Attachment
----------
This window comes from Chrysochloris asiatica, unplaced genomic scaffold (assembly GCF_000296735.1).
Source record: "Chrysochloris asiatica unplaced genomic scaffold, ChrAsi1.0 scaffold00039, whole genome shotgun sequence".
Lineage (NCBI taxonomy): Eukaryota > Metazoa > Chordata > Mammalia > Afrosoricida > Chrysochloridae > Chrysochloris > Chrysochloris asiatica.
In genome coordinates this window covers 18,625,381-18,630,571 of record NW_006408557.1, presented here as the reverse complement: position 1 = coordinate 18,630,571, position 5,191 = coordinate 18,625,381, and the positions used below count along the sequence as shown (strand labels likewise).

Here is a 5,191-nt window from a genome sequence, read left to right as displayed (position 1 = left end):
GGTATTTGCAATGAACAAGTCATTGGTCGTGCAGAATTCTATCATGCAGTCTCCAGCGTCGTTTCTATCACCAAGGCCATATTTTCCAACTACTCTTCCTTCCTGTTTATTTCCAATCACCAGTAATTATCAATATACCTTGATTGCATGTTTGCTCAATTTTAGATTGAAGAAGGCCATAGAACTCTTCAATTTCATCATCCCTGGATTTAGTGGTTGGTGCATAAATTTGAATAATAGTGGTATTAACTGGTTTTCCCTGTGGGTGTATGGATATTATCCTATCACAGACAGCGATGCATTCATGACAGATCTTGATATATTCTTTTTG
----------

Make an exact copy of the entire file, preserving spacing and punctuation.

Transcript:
This window comes from Chrysochloris asiatica, unplaced genomic scaffold (assembly GCF_000296735.1).
Source record: "Chrysochloris asiatica unplaced genomic scaffold, ChrAsi1.0 scaffold00039, whole genome shotgun sequence".
Lineage (NCBI taxonomy): Eukaryota > Metazoa > Chordata > Mammalia > Afrosoricida > Chrysochloridae > Chrysochloris > Chrysochloris asiatica.
In genome coordinates this window covers 18,625,381-18,630,571 of record NW_006408557.1, presented here as the reverse complement: position 1 = coordinate 18,630,571, position 5,191 = coordinate 18,625,381, and the positions used below count along the sequence as shown (strand labels likewise).

Here is a 5,191-nt window from a genome sequence, read left to right as displayed (position 1 = left end):
GGTATTTGCAATGAACAAGTCATTGGTCGTGCAGAATTCTATCATGCAGTCTCCAGCGTCGTTTCTATCACCAAGGCCATATTTTCCAACTACTCTTCCTTCCTGTTTATTTCCAATCACCAGTAATTATCAATATACCTTGATTGCATGTTTGCTCAATTTTAGATTGAAGAAGGCCATAGAACTCTTCAATTTCATCATCCCTGGATTTAGTGGTTGGTGCATAAATTTGAATAATAGTGGTATTAACTGGTTTTCCCTGTGGGTGTATGGATATTATCCTATCACAGACAGCGATGCATTCATGACAGATCTTGATATATTCTTTTTG